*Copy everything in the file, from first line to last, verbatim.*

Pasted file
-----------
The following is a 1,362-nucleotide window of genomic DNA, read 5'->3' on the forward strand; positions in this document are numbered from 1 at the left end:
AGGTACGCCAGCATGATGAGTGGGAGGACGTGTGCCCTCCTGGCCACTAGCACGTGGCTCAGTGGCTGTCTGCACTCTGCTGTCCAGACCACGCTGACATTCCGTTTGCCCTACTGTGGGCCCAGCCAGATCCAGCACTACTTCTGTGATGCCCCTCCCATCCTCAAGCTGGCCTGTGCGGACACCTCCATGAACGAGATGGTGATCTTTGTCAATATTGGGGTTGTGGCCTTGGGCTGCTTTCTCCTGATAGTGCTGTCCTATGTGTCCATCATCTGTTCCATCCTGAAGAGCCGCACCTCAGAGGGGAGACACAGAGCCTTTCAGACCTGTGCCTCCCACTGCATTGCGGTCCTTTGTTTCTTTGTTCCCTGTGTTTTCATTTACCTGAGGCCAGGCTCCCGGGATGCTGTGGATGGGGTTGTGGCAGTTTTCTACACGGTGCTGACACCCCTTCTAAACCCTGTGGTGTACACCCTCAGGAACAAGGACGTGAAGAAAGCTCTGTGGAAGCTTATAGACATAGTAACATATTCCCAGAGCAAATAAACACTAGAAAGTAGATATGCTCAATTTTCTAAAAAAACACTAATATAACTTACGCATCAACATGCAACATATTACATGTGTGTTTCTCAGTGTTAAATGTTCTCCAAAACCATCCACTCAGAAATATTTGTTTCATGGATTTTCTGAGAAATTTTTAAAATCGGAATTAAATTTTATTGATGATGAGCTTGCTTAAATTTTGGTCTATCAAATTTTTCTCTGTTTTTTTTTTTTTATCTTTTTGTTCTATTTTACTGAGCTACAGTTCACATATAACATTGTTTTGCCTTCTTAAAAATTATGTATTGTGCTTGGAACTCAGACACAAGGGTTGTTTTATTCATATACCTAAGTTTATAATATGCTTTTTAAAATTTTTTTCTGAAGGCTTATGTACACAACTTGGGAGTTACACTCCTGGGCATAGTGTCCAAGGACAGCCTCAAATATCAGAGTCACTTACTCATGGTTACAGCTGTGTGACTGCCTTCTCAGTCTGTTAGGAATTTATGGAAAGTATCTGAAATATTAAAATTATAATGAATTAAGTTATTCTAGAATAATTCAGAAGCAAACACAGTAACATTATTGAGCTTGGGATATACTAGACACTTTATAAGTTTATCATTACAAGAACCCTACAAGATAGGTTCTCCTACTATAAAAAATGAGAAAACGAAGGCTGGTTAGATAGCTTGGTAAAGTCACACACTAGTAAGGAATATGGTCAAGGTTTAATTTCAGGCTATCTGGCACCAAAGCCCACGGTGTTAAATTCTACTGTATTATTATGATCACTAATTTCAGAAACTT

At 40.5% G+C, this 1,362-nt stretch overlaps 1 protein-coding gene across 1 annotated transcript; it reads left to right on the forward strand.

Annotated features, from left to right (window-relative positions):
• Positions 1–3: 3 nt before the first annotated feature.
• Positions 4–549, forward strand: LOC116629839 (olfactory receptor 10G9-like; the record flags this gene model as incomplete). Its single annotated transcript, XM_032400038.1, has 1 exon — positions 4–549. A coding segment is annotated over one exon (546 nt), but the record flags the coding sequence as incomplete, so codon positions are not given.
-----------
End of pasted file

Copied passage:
The following is a 1,362-nucleotide window of genomic DNA, read 5'->3' on the forward strand; positions in this document are numbered from 1 at the left end:
AGGTACGCCAGCATGATGAGTGGGAGGACGTGTGCCCTCCTGGCCACTAGCACGTGGCTCAGTGGCTGTCTGCACTCTGCTGTCCAGACCACGCTGACATTCCGTTTGCCCTACTGTGGGCCCAGCCAGATCCAGCACTACTTCTGTGATGCCCCTCCCATCCTCAAGCTGGCCTGTGCGGACACCTCCATGAACGAGATGGTGATCTTTGTCAATATTGGGGTTGTGGCCTTGGGCTGCTTTCTCCTGATAGTGCTGTCCTATGTGTCCATCATCTGTTCCATCCTGAAGAGCCGCACCTCAGAGGGGAGACACAGAGCCTTTCAGACCTGTGCCTCCCACTGCATTGCGGTCCTTTGTTTCTTTGTTCCCTGTGTTTTCATTTACCTGAGGCCAGGCTCCCGGGATGCTGTGGATGGGGTTGTGGCAGTTTTCTACACGGTGCTGACACCCCTTCTAAACCCTGTGGTGTACACCCTCAGGAACAAGGACGTGAAGAAAGCTCTGTGGAAGCTTATAGACATAGTAACATATTCCCAGAGCAAATAAACACTAGAAAGTAGATATGCTCAATTTTCTAAAAAAACACTAATATAACTTACGCATCAACATGCAACATATTACATGTGTGTTTCTCAGTGTTAAATGTTCTCCAAAACCATCCACTCAGAAATATTTGTTTCATGGATTTTCTGAGAAATTTTTAAAATCGGAATTAAATTTTATTGATGATGAGCTTGCTTAAATTTTGGTCTATCAAATTTTTCTCTGTTTTTTTTTTTTTATCTTTTTGTTCTATTTTACTGAGCTACAGTTCACATATAACATTGTTTTGCCTTCTTAAAAATTATGTATTGTGCTTGGAACTCAGACACAAGGGTTGTTTTATTCATATACCTAAGTTTATAATATGCTTTTTAAAATTTTTTTCTGAAGGCTTATGTACACAACTTGGGAGTTACACTCCTGGGCATAGTGTCCAAGGACAGCCTCAAATATCAGAGTCACTTACTCATGGTTACAGCTGTGTGACTGCCTTCTCAGTCTGTTAGGAATTTATGGAAAGTATCTGAAATATTAAAATTATAATGAATTAAGTTATTCTAGAATAATTCAGAAGCAAACACAGTAACATTATTGAGCTTGGGATATACTAGACACTTTATAAGTTTATCATTACAAGAACCCTACAAGATAGGTTCTCCTACTATAAAAAATGAGAAAACGAAGGCTGGTTAGATAGCTTGGTAAAGTCACACACTAGTAAGGAATATGGTCAAGGTTTAATTTCAGGCTATCTGGCACCAAAGCCCACGGTGTTAAATTCTACTGTATTATTATGATCACTAATTTCAGAAACTT

At 40.5% G+C, this 1,362-nt stretch overlaps 1 protein-coding gene across 1 annotated transcript; it reads left to right on the forward strand.

Annotated features, from left to right (window-relative positions):
• Positions 1–3: 3 nt before the first annotated feature.
• Positions 4–549, forward strand: LOC116629839 (olfactory receptor 10G9-like; the record flags this gene model as incomplete). Its single annotated transcript, XM_032400038.1, has 1 exon — positions 4–549. A coding segment is annotated over one exon (546 nt), but the record flags the coding sequence as incomplete, so codon positions are not given.